By Dan Palmer
The Commonwealth Games is a rare chance for athletes from non-Olympic nations to rub shoulders with the very elite of sport.
When Gibraltar’s triathlete Chris Walker raced at Glasgow 2014, he did so against a field which included England’s dominant Brownlee brothers.
Challenging for a medal was never on the agenda, but he could not simply enjoy the race and the experience of competing on a grand stage.
A controversial rule – which was axed four years later in Gold Coast after being deemed as unfair – was in place and stipulated that any athlete who was lapped on the cycling leg would have to drop out.
This meant there was intense pressure on those from smaller teams who faced the challenging test of avoiding being caught by Alistair Brownlee, the London 2012 Olympic champion, and his brother Jonny who had bagged bronze.
In the end, only 27 triathletes reached the finish line as 14 were lapped and eliminated.
Walker, however, passed the test and was the only amateur to finish. Alistair Brownlee won gold with his brother second, but the man from Gibraltar likely felt as good as them as he came home.
“We had Alistair and Jonny Brownlee on fire, they absolutely annihilated the field and the bike was five laps,” said Walker, now the Gibraltar Chef de Mission for Birmingham 2022, to insidethegames.
“We knew there was a good chance you’d get lapped. They basically broke off the front and demolished the whole field.
“The race turned out to be swim as far as you can for 1500 metres, and then cycle your heart out for four laps because once you got through the fourth lap, you were safe.
“The crowd that day, they realised what was happening. When I came down the hill to the finish line, they were so supportive that I felt like I’d won.
“I’ve never experienced anything like it. When the top athletes say the crowd gave them an extra push, I honestly experienced it there. This wave of support literally carried me to the finish line. It was a really special moment.”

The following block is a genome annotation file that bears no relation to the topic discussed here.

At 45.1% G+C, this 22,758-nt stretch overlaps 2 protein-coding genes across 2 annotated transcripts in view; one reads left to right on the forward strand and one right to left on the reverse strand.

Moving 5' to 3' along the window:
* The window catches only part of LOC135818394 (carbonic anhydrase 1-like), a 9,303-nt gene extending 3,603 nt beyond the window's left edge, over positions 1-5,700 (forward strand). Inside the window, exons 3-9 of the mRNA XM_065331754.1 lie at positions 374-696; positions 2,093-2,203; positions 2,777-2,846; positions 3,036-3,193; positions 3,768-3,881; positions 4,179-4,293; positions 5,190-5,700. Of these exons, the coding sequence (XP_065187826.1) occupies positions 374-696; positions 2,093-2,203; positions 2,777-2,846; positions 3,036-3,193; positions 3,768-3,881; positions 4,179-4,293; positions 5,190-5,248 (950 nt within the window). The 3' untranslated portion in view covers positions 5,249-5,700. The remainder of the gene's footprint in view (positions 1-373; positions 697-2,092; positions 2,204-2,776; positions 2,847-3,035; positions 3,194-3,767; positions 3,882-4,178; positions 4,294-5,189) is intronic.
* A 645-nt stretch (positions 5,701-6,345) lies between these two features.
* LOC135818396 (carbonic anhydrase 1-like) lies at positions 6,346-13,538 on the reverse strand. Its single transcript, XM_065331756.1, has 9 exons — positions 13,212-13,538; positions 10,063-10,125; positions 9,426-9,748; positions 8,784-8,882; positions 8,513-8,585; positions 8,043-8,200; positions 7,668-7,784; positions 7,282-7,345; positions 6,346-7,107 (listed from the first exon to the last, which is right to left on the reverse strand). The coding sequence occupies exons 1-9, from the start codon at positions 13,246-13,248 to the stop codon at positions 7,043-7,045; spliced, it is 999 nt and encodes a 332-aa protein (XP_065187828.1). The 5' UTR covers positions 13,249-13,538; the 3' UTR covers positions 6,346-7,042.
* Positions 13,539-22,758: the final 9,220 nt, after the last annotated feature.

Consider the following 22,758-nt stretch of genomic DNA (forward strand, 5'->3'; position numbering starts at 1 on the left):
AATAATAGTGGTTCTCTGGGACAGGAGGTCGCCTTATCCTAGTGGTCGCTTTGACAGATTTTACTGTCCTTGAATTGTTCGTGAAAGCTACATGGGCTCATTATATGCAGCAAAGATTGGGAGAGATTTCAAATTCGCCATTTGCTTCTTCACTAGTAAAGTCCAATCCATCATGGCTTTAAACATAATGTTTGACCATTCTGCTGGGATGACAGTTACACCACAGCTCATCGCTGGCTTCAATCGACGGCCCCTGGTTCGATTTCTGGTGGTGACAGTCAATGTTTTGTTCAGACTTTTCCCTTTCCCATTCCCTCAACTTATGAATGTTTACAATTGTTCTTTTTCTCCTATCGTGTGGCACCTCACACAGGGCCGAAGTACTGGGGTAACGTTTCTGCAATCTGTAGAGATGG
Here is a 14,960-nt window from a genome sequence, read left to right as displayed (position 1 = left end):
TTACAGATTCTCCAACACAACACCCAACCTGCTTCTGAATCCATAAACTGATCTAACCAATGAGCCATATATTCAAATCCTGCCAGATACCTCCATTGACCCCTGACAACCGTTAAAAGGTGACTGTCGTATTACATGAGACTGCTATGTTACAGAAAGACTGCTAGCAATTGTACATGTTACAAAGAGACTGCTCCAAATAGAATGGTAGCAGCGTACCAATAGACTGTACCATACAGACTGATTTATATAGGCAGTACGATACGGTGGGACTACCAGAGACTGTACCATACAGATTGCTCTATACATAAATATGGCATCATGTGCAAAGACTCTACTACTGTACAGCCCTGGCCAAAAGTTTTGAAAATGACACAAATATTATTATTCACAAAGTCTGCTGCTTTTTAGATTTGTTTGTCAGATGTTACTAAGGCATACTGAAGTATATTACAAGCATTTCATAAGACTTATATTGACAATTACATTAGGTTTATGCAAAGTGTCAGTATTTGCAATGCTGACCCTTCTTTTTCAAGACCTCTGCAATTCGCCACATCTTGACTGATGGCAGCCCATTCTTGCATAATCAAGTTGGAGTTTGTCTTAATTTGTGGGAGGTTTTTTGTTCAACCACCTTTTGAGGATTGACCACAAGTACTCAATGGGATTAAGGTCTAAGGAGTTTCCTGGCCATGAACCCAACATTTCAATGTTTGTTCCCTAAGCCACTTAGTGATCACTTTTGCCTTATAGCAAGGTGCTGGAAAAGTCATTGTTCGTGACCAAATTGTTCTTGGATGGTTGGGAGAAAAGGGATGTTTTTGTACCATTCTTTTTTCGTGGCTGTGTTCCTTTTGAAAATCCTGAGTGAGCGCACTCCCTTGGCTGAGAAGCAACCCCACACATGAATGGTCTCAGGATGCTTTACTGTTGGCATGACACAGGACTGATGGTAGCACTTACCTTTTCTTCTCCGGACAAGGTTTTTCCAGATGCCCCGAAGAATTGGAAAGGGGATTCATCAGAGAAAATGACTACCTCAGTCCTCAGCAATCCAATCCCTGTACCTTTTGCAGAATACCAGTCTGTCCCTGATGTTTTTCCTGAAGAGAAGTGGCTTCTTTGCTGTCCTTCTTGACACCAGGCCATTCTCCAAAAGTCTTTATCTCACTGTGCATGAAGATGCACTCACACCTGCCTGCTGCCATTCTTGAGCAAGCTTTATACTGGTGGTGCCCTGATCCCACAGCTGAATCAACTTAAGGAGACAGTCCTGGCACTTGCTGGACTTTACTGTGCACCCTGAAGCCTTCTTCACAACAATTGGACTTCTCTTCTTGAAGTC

Walker, who was remarkably 47 at the time, had the chance to speak with Alistair, who went on to defend his Olympic gold medal at Rio 2016.
“He said ‘well done to you mate for staying ahead of us,'” Walker said. “He was great. He said they’d both agreed to go 100 per cent from the swim start, and if anyone stayed with them, great for them.”
Glasgow was Walker’s fourth Commonwealth Games, and he would add a fifth appearance aged 50 in Gold Coast, where the scrapping of the rule meant everyone finished.
His debut came at Manchester 2002, where he lined up alongside Canada’s Olympic champion Simon Whitfield at the start.
The sport was making its maiden Games appearance, just two years after it debuted at the Olympics in Sydney where Whitfield won gold.
This newness did not stop the people in Manchester flocking to watch, however.
“We were totally unprepared for the scenes we experienced when we walked out of the tent and were called down to the pontoon,” Walker said.
“There were tens of thousands of people, there was a multi-storey car park on the right hand side and every level was filled to the brim.
“Where we swam was in this sunken quay, and the whole of the quayside was lined with people. I can just remember walking out to this wall of sound.
“I remember diving into the water and every time you turned your head to breathe, just seeing all the flashes from all the cameras.
“Every time you popped your head out of the water, the noise coming from the crowd was unbelievable. It was the most amazing experience.”
So many fans being in attendance can add to the nerves, however.
“It was wet and drizzly,” Walker added.